Rhyolite Ghost Town is about a two-hour drive from Las Vegas or less than one hour from Furnace Creek in Death Valley. Rhyolite was once a mining town of 10,000 people with over 50 saloons and 18 grocery stores. Today all that is left are the crumbling walls of a few buildings and the still-standing Tonopah Railroad Train Depot.
The town of Rhyolite is named after a volcanic rock that is found in the area. The town was one of several mining camps that sprang to life in the early 1900s after gold was discovered in surrounding hills. During the ensuing gold rush, hundreds of gold seekers flocked to the town. Within a few years, the population of Rhyolite had reached nearly 4,000 people.
Rhyolite Bank Building
By 1907, Rhyolite had electric lights, water mains, telephones, newspapers, a hospital, a school, an opera house, and a stock exchange. The town boasted several large buildings included the train depot, the three-story Cook Bank Building, and a two-story eight-room school. The Rhyolite Ghost Town Bank Building has been used as a backdrop for several movies and is one of the most photographed buildings in Nevada.
Rhyolite Bottle House
A miner named Tom T. Kelly built the Bottle House in February 1906 from 50,000 discarded beer and liquor bottles. A few years later, he raffled off the house for $5 per ticket. The raffle winners, the Bennet family, lived in the bottle until 1914 and then abandoned it. Over the years the Tom Kelly’s Bottle House has been used movie set, a museum, and a residence. Today, the Rhyolite Ghost Town bottle house is maintained by the Bureau of Land Management.
Rhyolite Ghost Town Train Depot
The Rhyolite Ghost Town Train Depot was built in 1905 and severed three railroads, the Tonopah & Tidewater, Las Vegas & Tonopah, and Bullfrog Goldfield Railroad. Trains operated until 1914, when the line was abandoned. In 1937, the train depot became a casino and bar called the Rhyolite Ghost Casino, which was later turned into a small museum that remained open into the 1970s. Today the Train Depot is fenced off and privately owned.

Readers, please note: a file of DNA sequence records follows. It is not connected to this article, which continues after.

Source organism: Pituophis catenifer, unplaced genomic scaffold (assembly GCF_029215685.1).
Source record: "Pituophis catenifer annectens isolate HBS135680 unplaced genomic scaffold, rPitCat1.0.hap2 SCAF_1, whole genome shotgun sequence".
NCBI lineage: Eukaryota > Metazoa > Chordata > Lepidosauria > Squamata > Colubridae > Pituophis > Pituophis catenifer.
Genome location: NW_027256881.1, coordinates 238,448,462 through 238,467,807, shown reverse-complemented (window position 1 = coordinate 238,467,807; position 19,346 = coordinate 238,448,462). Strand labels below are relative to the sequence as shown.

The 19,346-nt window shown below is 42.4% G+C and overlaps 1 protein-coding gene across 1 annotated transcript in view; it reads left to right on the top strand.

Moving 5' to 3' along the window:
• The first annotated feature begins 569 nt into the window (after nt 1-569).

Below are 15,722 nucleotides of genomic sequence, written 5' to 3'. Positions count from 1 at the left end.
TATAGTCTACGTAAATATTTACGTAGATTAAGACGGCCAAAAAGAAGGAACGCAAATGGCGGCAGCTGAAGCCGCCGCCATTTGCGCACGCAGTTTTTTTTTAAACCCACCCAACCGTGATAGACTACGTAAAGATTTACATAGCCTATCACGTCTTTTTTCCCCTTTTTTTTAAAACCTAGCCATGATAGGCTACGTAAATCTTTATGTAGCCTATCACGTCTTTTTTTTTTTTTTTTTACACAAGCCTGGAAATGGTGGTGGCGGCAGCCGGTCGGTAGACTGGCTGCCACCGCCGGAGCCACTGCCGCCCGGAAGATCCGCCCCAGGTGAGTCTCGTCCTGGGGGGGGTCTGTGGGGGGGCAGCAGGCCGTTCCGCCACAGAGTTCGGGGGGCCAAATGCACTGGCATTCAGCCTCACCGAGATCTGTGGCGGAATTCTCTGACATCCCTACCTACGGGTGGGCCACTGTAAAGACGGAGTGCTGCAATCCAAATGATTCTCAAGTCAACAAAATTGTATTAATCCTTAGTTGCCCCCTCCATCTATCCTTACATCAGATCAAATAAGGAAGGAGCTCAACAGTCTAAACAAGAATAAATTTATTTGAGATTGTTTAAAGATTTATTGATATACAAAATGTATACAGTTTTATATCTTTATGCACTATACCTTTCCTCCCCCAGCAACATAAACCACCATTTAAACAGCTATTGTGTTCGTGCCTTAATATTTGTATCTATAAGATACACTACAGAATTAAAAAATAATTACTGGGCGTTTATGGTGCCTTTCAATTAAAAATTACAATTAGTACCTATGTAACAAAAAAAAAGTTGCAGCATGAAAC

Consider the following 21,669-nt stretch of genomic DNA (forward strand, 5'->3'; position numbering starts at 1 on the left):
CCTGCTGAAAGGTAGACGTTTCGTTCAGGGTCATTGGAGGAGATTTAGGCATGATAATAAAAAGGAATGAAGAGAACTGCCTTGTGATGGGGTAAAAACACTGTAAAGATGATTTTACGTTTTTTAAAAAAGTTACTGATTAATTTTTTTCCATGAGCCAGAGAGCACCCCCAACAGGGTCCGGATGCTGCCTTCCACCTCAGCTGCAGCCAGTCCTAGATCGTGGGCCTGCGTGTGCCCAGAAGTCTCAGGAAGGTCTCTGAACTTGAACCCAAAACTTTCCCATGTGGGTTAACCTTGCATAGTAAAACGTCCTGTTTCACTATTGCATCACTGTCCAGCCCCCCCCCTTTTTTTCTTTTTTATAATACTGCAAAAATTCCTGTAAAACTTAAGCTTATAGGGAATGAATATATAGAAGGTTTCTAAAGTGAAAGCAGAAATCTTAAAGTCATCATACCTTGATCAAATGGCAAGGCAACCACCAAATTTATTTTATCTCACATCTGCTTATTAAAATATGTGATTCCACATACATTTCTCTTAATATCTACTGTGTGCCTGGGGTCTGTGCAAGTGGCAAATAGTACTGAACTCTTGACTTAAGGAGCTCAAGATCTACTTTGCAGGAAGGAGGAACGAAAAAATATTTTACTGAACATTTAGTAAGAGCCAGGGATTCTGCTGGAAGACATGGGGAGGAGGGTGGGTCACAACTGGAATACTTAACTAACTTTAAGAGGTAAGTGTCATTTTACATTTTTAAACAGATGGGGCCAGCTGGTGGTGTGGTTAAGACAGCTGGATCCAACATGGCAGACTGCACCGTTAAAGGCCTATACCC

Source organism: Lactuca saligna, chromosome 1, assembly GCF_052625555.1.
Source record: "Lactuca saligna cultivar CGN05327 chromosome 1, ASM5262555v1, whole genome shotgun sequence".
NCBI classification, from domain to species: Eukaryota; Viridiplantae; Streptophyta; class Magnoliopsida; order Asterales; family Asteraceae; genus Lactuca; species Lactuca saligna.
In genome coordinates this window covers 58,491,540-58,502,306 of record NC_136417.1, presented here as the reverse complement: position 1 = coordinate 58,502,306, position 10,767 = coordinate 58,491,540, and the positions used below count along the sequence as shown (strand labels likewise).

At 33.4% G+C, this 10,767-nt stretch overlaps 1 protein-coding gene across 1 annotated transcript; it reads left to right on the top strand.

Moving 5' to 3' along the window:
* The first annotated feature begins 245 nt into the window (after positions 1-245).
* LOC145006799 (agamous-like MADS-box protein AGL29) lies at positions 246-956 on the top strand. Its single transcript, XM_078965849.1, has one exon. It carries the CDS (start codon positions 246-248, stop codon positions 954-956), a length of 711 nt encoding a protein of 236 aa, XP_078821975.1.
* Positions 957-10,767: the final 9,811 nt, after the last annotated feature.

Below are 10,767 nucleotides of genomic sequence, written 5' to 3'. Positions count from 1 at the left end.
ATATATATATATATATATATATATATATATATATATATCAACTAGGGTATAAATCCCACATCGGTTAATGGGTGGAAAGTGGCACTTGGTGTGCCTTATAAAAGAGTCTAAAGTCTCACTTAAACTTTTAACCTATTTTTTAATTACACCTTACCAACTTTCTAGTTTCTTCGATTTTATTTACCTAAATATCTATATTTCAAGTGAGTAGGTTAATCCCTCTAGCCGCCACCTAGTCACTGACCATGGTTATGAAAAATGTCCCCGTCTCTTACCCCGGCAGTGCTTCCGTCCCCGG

The Decline of Rhyolite
Rhyolite declined almost as rapidly as it rose. After the richest ore was exhausted, production dropped, and folks began to leave as fast as they came. By 1920, the population of Rhyolite was near zero. During the following years, Rhyolite and its ruins became a tourist attraction. Many of the town’s structures were salvaged for building materials or were moved to the nearby town of Beatty. The remaining buildings crumbled into ruins.
Rhyolite Ghost Town Today
Rhyolite is a true Ghost Town and has no permanent residents. A few signs explain the history and remain, but other than that, you are on your own to explore the ruins. The historic townsite is maintained by the Bureau of Land Management and offers photographers, explorers, and ghost town enthusiasts an enjoyable experience.
Getting To Rhyolite Ghost Town
Rhyolite Ghost Town is 35 miles from the Furnace Creek Visitor Center in Death Valley and 4 miles west of Beatty, Nevada. There is a paved road off NV-374 (Rhyolite Road), or if you feel adventurous, you can follow the grade of the Tonopah & Tidewater railroad from the outskirts of Beatty to Rhyolite. 4WD vehicle recommended for this route. Don’t be surprised if you are the only visitor in town.
Nearby Goldwell Open Air Museum
Belgian artist Albert Szukalski created his work The Last Supper at his nearby sculpture park. The art is part of the Goldwell Open Air Museum, an outdoor complex that features several unique works of art, including Ghost Rider and Lady in the Desert. The art park is free and open to visitors 24 -7. Website.